An initial evaluation in May last year revealed extensive Roman remains, but the Iron Age settlement was not revealed until the main excavation began later that year.

Mr. Macauley said the dig has uncovered “a hugely important and a hitherto unknown settlement”.

This is the World’s Oldest Continually Operating Library, Where Lost Languages Have Been Found

Lost Languages Discovered In One Of The World’s Oldest Libraries

Africa, Egypt, St Catherine’s Monastery.

Researchers discovered ancient texts hidden beneath years of writing in the manuscripts at St. Catherine’s Monastery.

St. Catherine’s Monastery, one of the world’s oldest continuously running libraries, lies at the foot of Mount Sinai, the mountain atop which God is said to have given Moses the Ten Commandments.

St. Catherine’s is home to some of the world’s oldest and most valuable books and manuscripts, and the monks that watch over them.

These texts are largely manuscripts and are filled with mostly Greek and Latin. However, recently scientists have uncovered new languages in the manuscripts — and some that haven’t been used since the Dark Ages.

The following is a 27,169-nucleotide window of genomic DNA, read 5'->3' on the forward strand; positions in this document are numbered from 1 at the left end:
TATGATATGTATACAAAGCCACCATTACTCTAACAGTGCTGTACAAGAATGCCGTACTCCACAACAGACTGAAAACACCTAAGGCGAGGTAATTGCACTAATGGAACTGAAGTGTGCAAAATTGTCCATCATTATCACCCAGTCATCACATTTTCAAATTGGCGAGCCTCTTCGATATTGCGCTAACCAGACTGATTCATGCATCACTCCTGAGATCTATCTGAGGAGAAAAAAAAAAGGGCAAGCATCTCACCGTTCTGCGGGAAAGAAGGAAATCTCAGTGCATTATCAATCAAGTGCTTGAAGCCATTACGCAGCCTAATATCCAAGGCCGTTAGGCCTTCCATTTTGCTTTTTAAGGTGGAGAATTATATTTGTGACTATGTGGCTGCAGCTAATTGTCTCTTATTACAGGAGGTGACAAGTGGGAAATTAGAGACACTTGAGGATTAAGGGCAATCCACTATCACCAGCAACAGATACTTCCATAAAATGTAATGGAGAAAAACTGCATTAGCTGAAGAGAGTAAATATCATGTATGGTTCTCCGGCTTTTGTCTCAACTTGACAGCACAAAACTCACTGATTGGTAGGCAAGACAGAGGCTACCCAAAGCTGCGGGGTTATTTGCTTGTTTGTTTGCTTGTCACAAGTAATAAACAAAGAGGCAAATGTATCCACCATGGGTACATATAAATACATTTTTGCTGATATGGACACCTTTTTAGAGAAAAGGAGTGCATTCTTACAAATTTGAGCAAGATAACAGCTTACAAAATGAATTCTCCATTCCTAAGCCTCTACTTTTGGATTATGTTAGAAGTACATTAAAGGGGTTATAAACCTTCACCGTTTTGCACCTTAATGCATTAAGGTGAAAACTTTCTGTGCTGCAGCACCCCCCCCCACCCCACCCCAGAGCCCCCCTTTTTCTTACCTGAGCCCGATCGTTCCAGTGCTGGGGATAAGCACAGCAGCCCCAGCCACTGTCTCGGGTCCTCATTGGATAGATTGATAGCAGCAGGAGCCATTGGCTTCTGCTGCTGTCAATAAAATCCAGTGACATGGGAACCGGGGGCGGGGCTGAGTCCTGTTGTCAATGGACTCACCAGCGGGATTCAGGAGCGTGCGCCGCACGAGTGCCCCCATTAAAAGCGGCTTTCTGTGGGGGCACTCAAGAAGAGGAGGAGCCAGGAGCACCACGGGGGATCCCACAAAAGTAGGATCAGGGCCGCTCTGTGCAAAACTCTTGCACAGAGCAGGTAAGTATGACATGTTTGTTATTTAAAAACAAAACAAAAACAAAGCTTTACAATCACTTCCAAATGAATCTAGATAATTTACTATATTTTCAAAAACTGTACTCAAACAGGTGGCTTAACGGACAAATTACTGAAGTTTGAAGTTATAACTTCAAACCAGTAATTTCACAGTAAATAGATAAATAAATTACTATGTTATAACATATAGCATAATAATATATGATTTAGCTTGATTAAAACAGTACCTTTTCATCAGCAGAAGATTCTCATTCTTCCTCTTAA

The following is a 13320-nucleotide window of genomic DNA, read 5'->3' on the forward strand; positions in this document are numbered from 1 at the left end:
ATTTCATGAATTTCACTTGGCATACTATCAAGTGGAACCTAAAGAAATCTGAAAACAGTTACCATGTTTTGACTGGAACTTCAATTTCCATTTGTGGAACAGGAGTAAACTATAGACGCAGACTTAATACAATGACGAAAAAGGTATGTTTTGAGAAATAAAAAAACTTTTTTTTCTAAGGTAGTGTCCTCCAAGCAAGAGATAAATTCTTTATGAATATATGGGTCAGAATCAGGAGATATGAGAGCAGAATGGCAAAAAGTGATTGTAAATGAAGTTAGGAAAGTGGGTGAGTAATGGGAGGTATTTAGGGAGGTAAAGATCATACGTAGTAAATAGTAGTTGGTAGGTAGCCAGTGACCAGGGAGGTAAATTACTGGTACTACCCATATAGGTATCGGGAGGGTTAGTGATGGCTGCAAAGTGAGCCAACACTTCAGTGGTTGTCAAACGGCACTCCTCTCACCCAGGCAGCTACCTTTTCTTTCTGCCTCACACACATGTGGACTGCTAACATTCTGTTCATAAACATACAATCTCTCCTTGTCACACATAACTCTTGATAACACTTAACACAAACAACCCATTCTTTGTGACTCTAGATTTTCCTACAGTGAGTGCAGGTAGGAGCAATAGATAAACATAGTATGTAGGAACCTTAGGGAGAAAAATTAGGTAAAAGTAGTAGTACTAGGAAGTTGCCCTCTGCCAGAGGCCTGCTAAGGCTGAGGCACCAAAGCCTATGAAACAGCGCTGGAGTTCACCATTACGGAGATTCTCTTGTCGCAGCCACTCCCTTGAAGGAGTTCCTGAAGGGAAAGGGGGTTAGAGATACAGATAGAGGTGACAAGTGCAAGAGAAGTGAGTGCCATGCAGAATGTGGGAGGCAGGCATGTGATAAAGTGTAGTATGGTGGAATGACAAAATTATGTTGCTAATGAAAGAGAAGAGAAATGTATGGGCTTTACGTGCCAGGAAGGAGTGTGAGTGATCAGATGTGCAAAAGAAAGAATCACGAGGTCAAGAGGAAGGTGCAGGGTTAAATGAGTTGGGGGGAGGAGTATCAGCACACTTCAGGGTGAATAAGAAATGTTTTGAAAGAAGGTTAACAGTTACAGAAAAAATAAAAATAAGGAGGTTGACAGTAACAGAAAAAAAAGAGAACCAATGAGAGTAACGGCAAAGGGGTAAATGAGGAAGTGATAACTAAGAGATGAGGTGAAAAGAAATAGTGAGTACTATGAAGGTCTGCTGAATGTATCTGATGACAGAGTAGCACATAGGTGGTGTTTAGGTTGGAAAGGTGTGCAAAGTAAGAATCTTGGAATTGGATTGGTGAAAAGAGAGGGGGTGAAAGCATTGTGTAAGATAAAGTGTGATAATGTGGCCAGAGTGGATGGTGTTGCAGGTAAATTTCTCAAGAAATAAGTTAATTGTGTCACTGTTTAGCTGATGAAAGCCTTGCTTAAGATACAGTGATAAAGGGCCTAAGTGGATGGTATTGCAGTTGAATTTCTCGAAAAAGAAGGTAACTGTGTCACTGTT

The only catch — the languages can’t be seen with the naked eye.

When the texts were originally written, the monks only wrote in ancient languages. However, the parchment they were written on at the time was valuable, and often subject to reuse.

Texts deemed less important were scrubbed clean from the parchment, which was then reused for more important information, often written in other more universal or modern languages.

These texts with multiple layers of writing are known as palimpsests.

Cloister of St Catherine of Alexandria monastery, 14th century, Cittaducale, Lazio, Italy.

Now, using new technology, a team of researchers has developed a way to uncover the ancient writings in the palimpsests at St. Catherine’s and have discovered languages thought to be long lost.

One such language, Caucasian Albanian, hasn’t been used since the 8th century. Other languages include Christian Palestinian Aramaic, which is a mix of Syriac and Greek.